Go Daddy sued by Texas women over 'revenge porn' site

Legal experts say they don't expect Web-hosting company Go Daddy to be found liable in a case involving a Texas porn site.

At least 17 women who say their nude photos were posted on a "revenge porn" site without their permission are suing the site and its Web-hosting company, Go Daddy.

The lawsuit, filed last month in district court in Orange County, Texas, says Texxxan.com and Go Daddy conspired to invade the women's privacy and cause them "severe embarrassment, humiliation and emotional distress." The women are seeking unspecified damages plus attorney fees.

"This explicit website is dedicated to publishing intimate photos of young women, and also publishing private facts about these women, all of which are done without obtaining permission or authorization from the women who are the victims of this website," the lawsuit states.

Texxxan.com appeared to be inaccessible on Thursday.

Go Daddy, a Scottsdale, Ariz.-based company, hosts millions of websites around the world. Go Daddy spokeswoman Elizabeth Driscoll told The Arizona Republic the company does not comment on pending litigation.

Legal experts contacted by the Republic said the case against Go Daddy is extremely weak. They pointed to the Communications Decency Act of 1996, which indicates Web-hosting companies are not liable for content on their customers' websites.

"That's just a complete non-starter," said Patrick Luff, visiting assistant professor of law at Arizona State University's Sandra Day O'Connor College of Law.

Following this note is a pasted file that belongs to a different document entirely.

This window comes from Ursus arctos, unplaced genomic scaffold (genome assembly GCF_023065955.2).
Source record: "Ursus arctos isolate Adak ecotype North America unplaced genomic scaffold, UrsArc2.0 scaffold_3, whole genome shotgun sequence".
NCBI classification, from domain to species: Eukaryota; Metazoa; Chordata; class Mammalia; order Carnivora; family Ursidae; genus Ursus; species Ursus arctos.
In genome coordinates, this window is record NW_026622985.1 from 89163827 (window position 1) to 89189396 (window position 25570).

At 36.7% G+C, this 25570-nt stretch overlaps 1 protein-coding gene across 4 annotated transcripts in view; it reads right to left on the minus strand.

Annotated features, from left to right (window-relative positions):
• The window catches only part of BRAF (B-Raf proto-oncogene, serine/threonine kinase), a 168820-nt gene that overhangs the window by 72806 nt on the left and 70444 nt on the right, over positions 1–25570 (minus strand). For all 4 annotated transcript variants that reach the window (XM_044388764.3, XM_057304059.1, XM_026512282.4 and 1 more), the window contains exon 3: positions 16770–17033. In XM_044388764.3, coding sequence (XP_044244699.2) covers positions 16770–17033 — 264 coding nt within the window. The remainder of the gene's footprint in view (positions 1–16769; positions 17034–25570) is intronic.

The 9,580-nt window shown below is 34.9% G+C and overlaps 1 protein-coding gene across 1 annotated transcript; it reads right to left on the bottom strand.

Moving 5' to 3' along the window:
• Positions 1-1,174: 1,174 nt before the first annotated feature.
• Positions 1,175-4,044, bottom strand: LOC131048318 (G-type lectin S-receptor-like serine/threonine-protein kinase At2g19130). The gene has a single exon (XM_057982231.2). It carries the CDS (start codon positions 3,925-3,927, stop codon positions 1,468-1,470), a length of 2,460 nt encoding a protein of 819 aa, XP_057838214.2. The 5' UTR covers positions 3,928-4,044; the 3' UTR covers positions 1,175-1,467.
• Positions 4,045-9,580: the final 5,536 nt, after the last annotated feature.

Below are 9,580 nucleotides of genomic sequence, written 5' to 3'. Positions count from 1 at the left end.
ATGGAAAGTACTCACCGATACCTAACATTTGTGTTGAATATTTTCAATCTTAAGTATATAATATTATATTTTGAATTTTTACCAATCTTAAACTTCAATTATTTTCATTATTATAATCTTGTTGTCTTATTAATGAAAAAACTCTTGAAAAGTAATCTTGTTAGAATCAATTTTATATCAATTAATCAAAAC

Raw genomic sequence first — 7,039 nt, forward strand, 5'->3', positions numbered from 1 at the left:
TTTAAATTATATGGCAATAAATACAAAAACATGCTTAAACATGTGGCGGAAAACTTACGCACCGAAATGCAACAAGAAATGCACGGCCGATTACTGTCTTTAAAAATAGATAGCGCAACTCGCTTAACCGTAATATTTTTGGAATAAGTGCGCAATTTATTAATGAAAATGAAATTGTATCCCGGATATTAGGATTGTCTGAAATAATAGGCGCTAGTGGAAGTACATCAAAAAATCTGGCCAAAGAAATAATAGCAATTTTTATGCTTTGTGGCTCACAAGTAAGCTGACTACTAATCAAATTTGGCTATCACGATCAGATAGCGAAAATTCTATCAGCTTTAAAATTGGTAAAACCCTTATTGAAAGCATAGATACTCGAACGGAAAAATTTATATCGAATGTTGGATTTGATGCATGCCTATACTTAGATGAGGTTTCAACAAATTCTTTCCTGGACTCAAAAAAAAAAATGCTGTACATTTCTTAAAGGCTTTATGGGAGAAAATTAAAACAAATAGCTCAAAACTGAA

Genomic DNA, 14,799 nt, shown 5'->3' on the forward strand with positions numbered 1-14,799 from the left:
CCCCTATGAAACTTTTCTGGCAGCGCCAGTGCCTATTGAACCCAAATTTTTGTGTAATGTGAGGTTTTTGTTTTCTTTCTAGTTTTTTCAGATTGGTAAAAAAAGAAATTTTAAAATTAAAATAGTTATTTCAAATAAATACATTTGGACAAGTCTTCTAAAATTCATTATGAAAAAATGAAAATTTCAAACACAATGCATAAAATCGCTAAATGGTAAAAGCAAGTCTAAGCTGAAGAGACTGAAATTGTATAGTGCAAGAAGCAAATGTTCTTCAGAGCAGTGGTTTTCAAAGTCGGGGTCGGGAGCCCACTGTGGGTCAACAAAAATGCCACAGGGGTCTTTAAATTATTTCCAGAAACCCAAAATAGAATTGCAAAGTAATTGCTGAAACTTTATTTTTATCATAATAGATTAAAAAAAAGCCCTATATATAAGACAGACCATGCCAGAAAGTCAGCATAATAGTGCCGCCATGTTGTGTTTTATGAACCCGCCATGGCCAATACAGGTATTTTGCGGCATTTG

Luff told the Republic he thinks Go Daddy will be dismissed from the case.

Plaintiffs' attorney John Morgan of Beaumont, Texas, said Go Daddy is listed as a defendant under the "doctrine of civil conspiracy" because it profited from the activities of Texxxan.com.

"The reality of it is at some level this issue of revenge porn has to become a public discussion and a legislative discussion and it raises issues of corporate responsibility. Why would an organization like Go Daddy want to give its name to this type of website?" Morgan told Betabeat.

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The women's attorneys are seeking to have the lawsuit certified as a class action.

Hollie Toups, a 32-year-old Beaumont, Texas, resident, is among the women suing. She has publicly come forward to discuss her experience.

She told Betabeat that she suspects an ex-boyfriend uploaded some photos of her onto the porn site. She says other photos may have been lifted from her phone or computer'

"I live in an extremely small town and the website was flooded with people that I knew," Toups told Betabeat. "Those of us on there go to the grocery store and everybody recognizes you. Not everybody says something, but you get a lot of like, 'Hey, do I know you?' or, 'I recognize you from somewhere.' But then you also get people that will just come out and say it."

Most U.S. courts have found website-hosting companies generally not liable for content on a customer's site. In a 2010 case, for example, a Web-hosting company called InMotion Hosting was dismissed as a defendant from a defamation lawsuit filed by a Missouri couple who sold exotic cats. The couple contended visitors to Complaintsboard.com, a site that InMotion hosted, said mean and untrue things about them.

A district judge ruled that the Communications Decency Act immunized the hosting provider from liability, and a federal appeals court affirmed that decision, according to media reports.

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